It’s important to think about who you’re approaching, experts said. A friendly nudge to a college student who simply wasn’t motivated to get the jab probably won’t fly with a longtime vaccine skeptic who takes his health cues from Facebook memes.

For the apathetic group, incentives tend to work well, according to experts. Wood said it may help to barter with these individuals.

“You can say, ‘I get it. I respect your decision that it’s not that important to you, but it’s causing me to lose sleep. What can I do for you that would make it worthwhile?' ” she said. “ 'Can I mow your lawn? Can I take your kids for the weekend? Let’s trade.’ This is the kind of thing that family can do that the CDC can’t do.”

Those who distrust the vaccine because they think it was approved too quickly or wasn’t properly vetted may be more difficult to convince. For them, a logical appeal may carry more weight, according to Wood. She proposed framing the decision as a choice: “Should you take a chance on the vaccine or should you take a chance on covid?”

People who oppose vaccines for political or identity reasons can be the hardest to approach. They’re often surrounded by like-minded people in their communities and social networks, where their beliefs are continually reinforced. This can make changing course a challenge because it feels like changing an aspect of their identity.

“We humans like to be consistent,” Chapman said. “If I’ve said now for months and I’ve illustrated to myself that I’m the sort of person who’s not going to get vaccinated, now I need a cover story to change my mind.”

A good approach, experts said, is to point them to people who share their identity who have argued in favor of vaccinations. “Here’s someone you really respect of the same political persuasion, and they say you should do it,” Wood said. “It’s making the narrative fit the identity.”

Focus on your relationship

Data on the safety and efficacy of vaccines is easy to come by. But pelting vaccine holdouts with facts and figures is all but certain to be a losing strategy, experts said. If anything, it will probably cause them to dig in further.

Health workers sometimes use “motivational interviewing” — which involves asking questions about what might boost people’s confidence in the shots — to address vaccine hesitancy. Experts said this approach may be useful in one-on-one conversations too. But it can be a difficult balance, especially in this stage of the country’s mass immunization campaign.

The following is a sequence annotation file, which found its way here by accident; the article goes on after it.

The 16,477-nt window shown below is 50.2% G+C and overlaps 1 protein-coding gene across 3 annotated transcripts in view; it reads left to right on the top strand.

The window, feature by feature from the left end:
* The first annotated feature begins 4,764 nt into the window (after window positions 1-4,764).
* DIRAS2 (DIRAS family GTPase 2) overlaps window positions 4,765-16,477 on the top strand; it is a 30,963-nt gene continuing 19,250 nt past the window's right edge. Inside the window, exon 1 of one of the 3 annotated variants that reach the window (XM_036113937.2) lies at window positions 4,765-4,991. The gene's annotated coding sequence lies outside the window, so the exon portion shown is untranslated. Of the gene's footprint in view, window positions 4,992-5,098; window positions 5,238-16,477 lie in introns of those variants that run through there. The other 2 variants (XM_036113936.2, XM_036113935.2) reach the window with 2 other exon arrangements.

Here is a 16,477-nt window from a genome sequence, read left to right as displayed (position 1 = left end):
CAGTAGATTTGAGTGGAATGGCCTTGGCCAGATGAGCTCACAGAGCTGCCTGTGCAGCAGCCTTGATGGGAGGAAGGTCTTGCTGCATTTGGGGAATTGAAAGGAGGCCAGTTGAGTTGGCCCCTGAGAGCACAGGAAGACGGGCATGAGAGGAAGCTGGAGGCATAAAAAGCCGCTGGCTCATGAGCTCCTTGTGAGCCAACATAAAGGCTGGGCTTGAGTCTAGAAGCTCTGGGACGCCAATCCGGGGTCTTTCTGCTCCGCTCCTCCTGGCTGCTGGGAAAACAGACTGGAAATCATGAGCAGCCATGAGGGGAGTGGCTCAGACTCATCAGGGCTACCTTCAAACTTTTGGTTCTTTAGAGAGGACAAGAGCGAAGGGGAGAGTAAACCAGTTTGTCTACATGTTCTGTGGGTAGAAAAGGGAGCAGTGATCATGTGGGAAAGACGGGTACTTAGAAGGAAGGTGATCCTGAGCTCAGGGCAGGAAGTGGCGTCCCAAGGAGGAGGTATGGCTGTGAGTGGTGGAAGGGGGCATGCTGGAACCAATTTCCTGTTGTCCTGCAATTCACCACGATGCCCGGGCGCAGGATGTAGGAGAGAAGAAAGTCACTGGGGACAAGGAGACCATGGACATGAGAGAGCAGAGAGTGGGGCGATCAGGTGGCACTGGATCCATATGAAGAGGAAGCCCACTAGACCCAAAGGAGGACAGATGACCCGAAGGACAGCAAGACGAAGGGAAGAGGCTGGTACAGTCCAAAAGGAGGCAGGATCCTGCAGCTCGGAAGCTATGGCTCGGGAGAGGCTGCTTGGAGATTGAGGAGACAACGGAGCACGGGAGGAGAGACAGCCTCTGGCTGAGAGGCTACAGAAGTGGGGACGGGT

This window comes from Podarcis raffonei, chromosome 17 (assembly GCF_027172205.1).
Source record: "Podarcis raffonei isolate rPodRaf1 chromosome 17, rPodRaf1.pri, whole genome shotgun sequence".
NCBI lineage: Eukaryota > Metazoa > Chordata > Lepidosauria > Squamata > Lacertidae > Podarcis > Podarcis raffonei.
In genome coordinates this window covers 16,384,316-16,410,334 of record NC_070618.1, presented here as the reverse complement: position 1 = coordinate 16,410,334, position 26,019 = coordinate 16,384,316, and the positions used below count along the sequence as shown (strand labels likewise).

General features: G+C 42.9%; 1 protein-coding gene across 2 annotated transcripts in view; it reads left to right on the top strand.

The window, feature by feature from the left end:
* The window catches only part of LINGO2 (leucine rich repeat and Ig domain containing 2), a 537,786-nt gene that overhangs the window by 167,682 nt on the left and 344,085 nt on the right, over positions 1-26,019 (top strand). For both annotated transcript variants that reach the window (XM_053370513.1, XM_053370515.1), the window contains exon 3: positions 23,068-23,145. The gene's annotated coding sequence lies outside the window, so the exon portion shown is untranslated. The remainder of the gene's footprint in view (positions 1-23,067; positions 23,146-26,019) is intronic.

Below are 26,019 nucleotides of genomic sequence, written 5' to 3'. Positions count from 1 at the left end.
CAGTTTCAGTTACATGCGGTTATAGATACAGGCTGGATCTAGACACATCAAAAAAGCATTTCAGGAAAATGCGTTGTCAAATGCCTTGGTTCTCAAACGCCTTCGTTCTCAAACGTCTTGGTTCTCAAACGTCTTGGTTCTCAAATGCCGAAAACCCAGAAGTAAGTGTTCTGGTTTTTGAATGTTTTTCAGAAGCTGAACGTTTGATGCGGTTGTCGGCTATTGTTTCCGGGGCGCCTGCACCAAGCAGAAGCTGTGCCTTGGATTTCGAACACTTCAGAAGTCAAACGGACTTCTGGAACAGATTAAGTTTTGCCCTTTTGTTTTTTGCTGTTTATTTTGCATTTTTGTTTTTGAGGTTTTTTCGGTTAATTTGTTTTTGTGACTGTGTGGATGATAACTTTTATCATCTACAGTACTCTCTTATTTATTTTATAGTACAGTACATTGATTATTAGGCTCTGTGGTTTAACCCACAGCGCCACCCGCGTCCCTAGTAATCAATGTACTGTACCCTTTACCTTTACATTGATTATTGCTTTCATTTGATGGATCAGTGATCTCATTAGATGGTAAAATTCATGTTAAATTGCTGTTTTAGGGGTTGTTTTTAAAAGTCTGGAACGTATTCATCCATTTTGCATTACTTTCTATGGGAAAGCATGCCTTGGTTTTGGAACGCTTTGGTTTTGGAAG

“We’re in a tough place right now,” Chapman said. “People who have held out, they have some reason they don’t want to get vaccinated. The easy customers, we’ve already convinced them. We’re now down to tough customers.”

Wood echoed her concerns. “The evidence is piling up that the vaccine is good. But the personal evidence that they don’t need it is also piling up,” she said. “Until that person actually gets ill, they have evidence — personal evidence — that they don’t need it.”

De-escalation is key if a vaccine conversation gets heated. Trying to get the last word in a debate could only inflame things further, experts said. Instead, they said, it’s important to remind people that your love or friendship is why you’re approaching them in the first place.

“You have to keep saying over and over again how much the person means to you,” Wood said.

“You don’t have to be successful right off the bat or in some conventional way,” she said. “But they themselves will feel better and the relationship will only grow if you let people know you’re concerned about their health because you want them around.”

Allyson Chiu contributed to this report.